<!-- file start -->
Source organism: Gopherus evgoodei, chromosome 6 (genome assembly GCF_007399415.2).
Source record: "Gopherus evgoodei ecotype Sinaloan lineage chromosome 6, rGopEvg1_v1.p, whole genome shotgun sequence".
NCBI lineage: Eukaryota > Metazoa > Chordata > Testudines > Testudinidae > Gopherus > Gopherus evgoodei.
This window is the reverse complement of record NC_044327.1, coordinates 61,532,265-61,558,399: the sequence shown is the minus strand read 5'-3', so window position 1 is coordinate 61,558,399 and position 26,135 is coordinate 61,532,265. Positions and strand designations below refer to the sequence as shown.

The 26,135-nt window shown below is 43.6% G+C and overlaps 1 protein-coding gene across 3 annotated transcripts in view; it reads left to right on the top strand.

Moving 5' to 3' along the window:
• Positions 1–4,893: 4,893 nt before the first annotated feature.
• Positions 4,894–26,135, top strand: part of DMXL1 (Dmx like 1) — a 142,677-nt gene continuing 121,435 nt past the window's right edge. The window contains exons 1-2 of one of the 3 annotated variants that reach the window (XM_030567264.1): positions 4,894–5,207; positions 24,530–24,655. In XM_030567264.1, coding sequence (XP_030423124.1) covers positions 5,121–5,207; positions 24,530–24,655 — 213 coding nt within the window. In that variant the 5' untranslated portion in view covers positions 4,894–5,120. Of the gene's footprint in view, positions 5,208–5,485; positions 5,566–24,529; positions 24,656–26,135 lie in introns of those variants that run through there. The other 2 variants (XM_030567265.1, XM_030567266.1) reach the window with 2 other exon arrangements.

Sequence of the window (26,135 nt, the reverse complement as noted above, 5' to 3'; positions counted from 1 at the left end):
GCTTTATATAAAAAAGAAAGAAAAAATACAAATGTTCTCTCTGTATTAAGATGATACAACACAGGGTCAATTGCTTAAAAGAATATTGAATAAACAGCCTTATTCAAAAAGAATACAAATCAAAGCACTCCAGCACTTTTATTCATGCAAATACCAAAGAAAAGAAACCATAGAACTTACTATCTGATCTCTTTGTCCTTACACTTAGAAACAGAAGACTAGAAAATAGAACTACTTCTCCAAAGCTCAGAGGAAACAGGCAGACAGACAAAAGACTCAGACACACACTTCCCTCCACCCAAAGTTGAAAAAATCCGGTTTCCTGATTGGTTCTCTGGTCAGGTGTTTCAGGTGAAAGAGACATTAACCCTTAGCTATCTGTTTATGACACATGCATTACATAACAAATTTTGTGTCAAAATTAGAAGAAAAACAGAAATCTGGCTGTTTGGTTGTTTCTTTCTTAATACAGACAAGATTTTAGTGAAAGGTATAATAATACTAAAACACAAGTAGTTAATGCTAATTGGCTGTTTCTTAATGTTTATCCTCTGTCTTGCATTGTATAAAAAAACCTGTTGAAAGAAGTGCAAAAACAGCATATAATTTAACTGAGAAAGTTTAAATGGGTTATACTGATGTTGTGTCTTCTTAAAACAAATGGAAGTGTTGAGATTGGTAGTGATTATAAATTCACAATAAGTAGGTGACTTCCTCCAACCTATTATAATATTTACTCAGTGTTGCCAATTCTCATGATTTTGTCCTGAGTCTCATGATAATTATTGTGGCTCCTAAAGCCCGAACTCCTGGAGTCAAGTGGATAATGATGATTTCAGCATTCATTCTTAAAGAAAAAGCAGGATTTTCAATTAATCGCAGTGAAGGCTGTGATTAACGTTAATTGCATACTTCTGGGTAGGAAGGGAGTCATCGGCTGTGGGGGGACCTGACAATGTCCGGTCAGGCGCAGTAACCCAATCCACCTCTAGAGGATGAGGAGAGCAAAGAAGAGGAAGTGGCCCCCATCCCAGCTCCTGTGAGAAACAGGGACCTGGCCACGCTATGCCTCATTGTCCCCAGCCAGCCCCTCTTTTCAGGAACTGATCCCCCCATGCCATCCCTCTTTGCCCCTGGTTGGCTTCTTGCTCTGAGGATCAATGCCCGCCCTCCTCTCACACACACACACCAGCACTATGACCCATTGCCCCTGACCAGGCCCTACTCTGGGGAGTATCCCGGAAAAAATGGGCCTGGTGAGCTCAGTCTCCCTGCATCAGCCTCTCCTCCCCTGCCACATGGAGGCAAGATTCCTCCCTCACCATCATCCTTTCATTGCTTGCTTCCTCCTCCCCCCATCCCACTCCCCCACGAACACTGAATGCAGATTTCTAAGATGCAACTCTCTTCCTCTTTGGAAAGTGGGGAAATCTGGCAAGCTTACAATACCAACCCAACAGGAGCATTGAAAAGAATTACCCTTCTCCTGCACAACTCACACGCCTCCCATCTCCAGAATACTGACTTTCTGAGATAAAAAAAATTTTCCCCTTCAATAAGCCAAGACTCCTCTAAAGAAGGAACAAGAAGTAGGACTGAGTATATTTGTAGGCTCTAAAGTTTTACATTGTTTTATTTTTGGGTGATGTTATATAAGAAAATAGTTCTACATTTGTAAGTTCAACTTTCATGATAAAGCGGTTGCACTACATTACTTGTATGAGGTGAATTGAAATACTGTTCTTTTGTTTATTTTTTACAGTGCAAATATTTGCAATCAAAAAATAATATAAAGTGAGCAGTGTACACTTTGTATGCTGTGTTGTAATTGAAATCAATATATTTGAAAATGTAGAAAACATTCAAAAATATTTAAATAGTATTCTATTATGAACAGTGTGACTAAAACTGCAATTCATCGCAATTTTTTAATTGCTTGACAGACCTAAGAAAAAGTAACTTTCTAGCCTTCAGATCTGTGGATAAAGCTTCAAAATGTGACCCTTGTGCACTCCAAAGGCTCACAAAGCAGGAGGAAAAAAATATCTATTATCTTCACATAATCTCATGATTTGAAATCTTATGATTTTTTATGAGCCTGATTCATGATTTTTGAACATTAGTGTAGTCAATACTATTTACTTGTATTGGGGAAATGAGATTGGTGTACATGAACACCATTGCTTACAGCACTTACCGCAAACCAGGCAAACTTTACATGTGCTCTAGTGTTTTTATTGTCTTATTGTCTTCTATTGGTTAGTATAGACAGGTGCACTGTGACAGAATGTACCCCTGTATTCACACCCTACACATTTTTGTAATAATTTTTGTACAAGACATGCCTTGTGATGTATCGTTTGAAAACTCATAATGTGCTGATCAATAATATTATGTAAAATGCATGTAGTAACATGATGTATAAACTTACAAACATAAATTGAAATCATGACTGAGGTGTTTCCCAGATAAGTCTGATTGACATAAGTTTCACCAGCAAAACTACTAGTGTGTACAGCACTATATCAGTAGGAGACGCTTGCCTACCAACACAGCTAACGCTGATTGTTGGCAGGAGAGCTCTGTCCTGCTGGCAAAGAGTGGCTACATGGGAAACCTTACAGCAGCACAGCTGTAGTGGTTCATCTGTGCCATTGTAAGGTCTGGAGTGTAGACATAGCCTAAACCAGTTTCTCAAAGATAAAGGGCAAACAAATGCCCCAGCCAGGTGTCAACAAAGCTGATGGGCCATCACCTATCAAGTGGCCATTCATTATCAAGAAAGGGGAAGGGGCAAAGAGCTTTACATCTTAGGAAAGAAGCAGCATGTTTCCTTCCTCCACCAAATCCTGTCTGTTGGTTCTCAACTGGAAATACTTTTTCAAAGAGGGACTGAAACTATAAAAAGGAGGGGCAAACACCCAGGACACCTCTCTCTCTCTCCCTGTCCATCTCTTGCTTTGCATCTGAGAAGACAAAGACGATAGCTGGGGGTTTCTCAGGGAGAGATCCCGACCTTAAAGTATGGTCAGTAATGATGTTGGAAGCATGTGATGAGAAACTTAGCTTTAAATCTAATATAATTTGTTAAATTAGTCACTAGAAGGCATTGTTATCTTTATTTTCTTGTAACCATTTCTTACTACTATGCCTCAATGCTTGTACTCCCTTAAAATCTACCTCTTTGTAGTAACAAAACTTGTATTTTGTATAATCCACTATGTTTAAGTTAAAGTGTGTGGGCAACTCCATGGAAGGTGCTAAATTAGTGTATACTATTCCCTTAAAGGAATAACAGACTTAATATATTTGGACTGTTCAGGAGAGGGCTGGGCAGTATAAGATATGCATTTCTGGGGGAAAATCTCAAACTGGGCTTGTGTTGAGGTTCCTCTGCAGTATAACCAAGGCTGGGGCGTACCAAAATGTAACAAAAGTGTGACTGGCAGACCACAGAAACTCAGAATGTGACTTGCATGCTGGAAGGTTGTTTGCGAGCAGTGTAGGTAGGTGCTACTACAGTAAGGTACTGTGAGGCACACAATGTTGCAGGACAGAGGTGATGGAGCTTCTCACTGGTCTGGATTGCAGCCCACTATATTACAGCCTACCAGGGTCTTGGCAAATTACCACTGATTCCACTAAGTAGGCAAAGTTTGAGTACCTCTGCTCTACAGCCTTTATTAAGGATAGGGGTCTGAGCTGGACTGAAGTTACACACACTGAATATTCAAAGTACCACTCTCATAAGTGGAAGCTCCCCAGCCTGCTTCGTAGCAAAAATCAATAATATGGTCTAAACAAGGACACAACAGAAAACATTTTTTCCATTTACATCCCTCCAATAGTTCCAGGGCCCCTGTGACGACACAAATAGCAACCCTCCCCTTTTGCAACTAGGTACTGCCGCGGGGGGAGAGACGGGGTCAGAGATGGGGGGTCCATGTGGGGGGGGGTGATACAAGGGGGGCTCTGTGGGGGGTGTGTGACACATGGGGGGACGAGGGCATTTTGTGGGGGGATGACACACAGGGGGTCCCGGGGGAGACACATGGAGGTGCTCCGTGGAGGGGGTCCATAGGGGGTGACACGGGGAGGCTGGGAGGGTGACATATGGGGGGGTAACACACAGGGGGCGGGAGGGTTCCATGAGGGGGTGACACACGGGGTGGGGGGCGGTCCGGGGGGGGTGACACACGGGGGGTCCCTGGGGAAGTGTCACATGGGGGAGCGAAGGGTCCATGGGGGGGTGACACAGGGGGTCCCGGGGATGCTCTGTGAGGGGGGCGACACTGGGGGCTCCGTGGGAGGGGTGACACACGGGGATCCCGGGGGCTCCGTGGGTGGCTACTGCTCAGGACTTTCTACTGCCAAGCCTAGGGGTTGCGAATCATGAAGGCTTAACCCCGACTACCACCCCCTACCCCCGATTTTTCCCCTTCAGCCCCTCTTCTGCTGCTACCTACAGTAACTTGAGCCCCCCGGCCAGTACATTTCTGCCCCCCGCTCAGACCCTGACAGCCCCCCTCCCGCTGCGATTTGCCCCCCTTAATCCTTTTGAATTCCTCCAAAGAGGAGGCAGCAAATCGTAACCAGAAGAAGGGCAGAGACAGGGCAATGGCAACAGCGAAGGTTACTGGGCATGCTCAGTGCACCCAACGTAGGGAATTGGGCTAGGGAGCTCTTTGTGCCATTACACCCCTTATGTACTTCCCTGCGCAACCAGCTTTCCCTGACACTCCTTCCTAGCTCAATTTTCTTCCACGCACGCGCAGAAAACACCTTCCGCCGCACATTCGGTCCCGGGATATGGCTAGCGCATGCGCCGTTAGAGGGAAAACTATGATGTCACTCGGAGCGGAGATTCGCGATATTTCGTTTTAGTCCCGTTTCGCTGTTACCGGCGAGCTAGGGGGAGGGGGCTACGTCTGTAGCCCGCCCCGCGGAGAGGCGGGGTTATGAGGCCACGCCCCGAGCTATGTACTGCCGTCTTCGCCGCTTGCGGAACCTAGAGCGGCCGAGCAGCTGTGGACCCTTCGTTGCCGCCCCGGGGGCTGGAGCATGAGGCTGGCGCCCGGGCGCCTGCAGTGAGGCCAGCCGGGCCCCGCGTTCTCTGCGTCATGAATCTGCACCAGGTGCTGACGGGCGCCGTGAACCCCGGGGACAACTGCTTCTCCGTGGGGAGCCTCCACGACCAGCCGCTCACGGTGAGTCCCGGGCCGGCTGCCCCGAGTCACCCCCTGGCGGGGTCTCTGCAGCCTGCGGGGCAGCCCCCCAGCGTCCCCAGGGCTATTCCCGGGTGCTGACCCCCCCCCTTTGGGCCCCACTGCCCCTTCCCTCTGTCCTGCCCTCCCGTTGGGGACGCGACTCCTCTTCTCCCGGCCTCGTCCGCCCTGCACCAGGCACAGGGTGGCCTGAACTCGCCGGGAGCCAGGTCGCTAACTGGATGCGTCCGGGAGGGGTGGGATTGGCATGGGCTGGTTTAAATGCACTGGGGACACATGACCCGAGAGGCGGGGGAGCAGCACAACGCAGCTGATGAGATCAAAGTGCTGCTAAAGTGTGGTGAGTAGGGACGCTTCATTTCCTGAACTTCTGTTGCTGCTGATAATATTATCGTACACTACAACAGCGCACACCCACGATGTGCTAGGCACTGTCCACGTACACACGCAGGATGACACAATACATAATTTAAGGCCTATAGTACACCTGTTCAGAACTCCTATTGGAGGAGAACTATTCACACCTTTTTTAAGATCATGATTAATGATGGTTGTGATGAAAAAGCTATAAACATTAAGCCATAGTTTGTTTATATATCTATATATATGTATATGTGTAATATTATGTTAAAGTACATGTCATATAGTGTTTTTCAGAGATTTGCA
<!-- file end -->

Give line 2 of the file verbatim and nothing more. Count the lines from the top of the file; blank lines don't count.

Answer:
Source record: "Gopherus evgoodei ecotype Sinaloan lineage chromosome 6, rGopEvg1_v1.p, whole genome shotgun sequence".